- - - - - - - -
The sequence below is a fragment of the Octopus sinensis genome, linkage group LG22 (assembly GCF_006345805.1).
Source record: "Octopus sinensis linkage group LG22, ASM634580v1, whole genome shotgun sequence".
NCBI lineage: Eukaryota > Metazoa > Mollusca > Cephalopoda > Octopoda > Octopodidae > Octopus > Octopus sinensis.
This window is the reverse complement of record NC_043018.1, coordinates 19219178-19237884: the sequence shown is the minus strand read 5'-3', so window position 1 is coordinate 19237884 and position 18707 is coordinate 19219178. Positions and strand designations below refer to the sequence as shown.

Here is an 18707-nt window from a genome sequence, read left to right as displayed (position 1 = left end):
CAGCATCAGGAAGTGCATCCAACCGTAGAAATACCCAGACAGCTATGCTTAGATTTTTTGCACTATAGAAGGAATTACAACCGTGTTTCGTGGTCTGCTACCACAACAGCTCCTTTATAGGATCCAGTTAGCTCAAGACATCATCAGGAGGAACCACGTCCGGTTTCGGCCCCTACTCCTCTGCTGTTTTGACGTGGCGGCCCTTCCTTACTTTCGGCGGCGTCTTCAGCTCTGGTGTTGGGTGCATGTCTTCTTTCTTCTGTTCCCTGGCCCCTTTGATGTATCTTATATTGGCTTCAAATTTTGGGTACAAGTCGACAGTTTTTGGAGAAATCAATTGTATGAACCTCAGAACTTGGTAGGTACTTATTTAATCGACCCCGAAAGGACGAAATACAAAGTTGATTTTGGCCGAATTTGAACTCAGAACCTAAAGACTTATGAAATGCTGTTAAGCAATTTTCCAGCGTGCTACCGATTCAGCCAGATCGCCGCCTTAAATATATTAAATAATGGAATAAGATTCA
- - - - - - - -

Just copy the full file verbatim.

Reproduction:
The sequence below is a fragment of the Octopus sinensis genome, linkage group LG22 (assembly GCF_006345805.1).
Source record: "Octopus sinensis linkage group LG22, ASM634580v1, whole genome shotgun sequence".
NCBI lineage: Eukaryota > Metazoa > Mollusca > Cephalopoda > Octopoda > Octopodidae > Octopus > Octopus sinensis.
This window is the reverse complement of record NC_043018.1, coordinates 19219178-19237884: the sequence shown is the minus strand read 5'-3', so window position 1 is coordinate 19237884 and position 18707 is coordinate 19219178. Positions and strand designations below refer to the sequence as shown.

Here is an 18707-nt window from a genome sequence, read left to right as displayed (position 1 = left end):
CAGCATCAGGAAGTGCATCCAACCGTAGAAATACCCAGACAGCTATGCTTAGATTTTTTGCACTATAGAAGGAATTACAACCGTGTTTCGTGGTCTGCTACCACAACAGCTCCTTTATAGGATCCAGTTAGCTCAAGACATCATCAGGAGGAACCACGTCCGGTTTCGGCCCCTACTCCTCTGCTGTTTTGACGTGGCGGCCCTTCCTTACTTTCGGCGGCGTCTTCAGCTCTGGTGTTGGGTGCATGTCTTCTTTCTTCTGTTCCCTGGCCCCTTTGATGTATCTTATATTGGCTTCAAATTTTGGGTACAAGTCGACAGTTTTTGGAGAAATCAATTGTATGAACCTCAGAACTTGGTAGGTACTTATTTAATCGACCCCGAAAGGACGAAATACAAAGTTGATTTTGGCCGAATTTGAACTCAGAACCTAAAGACTTATGAAATGCTGTTAAGCAATTTTCCAGCGTGCTACCGATTCAGCCAGATCGCCGCCTTAAATATATTAAATAATGGAATAAGATTCA